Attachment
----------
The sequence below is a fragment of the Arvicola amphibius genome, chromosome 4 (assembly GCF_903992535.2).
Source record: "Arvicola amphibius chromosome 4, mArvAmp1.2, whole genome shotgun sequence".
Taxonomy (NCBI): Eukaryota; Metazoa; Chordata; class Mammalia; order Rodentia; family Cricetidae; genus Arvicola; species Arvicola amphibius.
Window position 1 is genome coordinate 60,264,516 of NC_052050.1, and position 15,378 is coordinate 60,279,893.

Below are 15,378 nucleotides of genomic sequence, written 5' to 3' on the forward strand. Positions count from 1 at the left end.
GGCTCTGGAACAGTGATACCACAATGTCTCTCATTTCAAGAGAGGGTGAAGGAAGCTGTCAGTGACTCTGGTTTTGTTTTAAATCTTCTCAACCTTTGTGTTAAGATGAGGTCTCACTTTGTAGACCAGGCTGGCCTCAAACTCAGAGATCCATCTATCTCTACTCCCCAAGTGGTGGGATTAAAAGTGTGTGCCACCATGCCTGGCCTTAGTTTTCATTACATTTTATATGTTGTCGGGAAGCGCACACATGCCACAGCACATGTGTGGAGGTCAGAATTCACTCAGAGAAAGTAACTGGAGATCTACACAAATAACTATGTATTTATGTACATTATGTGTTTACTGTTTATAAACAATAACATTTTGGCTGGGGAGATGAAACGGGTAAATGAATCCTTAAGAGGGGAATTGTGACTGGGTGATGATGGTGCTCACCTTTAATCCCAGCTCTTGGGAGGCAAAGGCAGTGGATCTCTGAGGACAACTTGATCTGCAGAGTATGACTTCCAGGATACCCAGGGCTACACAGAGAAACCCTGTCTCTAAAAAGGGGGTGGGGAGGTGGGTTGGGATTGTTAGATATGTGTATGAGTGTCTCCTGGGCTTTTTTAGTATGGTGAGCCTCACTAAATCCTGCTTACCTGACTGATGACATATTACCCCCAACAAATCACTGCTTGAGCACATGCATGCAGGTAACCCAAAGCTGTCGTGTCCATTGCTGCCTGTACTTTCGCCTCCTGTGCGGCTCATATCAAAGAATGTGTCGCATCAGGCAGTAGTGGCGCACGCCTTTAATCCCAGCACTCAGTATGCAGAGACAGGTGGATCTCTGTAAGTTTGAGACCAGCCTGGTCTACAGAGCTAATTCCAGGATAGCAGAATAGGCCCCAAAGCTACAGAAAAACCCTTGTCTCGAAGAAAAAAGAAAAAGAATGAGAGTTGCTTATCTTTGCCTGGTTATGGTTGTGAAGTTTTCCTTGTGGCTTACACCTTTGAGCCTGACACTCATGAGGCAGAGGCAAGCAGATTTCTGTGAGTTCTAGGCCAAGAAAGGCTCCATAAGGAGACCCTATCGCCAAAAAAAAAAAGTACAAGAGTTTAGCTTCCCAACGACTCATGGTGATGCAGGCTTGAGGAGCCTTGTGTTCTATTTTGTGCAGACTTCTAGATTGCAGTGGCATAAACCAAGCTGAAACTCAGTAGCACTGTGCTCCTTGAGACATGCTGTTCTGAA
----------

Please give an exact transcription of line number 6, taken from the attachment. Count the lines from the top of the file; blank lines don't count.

GGCTCTGGAACAGTGATACCACAATGTCTCTCATTTCAAGAGAGGGTGAAGGAAGCTGTCAGTGACTCTGGTTTTGTTTTAAATCTTCTCAACCTTTGTGTTAAGATGAGGTCTCACTTTGTAGACCAGGCTGGCCTCAAACTCAGAGATCCATCTATCTCTACTCCCCAAGTGGTGGGATTAAAAGTGTGTGCCACCATGCCTGGCCTTAGTTTTCATTACATTTTATATGTTGTCGGGAAGCGCACACATGCCACAGCACATGTGTGGAGGTCAGAATTCACTCAGAGAAAGTAACTGGAGATCTACACAAATAACTATGTATTTATGTACATTATGTGTTTACTGTTTATAAACAATAACATTTTGGCTGGGGAGATGAAACGGGTAAATGAATCCTTAAGAGGGGAATTGTGACTGGGTGATGATGGTGCTCACCTTTAATCCCAGCTCTTGGGAGGCAAAGGCAGTGGATCTCTGAGGACAACTTGATCTGCAGAGTATGACTTCCAGGATACCCAGGGCTACACAGAGAAACCCTGTCTCTAAAAAGGGGGTGGGGAGGTGGGTTGGGATTGTTAGATATGTGTATGAGTGTCTCCTGGGCTTTTTTAGTATGGTGAGCCTCACTAAATCCTGCTTACCTGACTGATGACATATTACCCCCAACAAATCACTGCTTGAGCACATGCATGCAGGTAACCCAAAGCTGTCGTGTCCATTGCTGCCTGTACTTTCGCCTCCTGTGCGGCTCATATCAAAGAATGTGTCGCATCAGGCAGTAGTGGCGCACGCCTTTAATCCCAGCACTCAGTATGCAGAGACAGGTGGATCTCTGTAAGTTTGAGACCAGCCTGGTCTACAGAGCTAATTCCAGGATAGCAGAATAGGCCCCAAAGCTACAGAAAAACCCTTGTCTCGAAGAAAAAAGAAAAAGAATGAGAGTTGCTTATCTTTGCCTGGTTATGGTTGTGAAGTTTTCCTTGTGGCTTACACCTTTGAGCCTGACACTCATGAGGCAGAGGCAAGCAGATTTCTGTGAGTTCTAGGCCAAGAAAGGCTCCATAAGGAGACCCTATCGCCAAAAAAAAAAAGTACAAGAGTTTAGCTTCCCAACGACTCATGGTGATGCAGGCTTGAGGAGCCTTGTGTTCTATTTTGTGCAGACTTCTAGATTGCAGTGGCATAAACCAAGCTGAAACTCAGTAGCACTGTGCTCCTTGAGACATGCTGTTCTGAA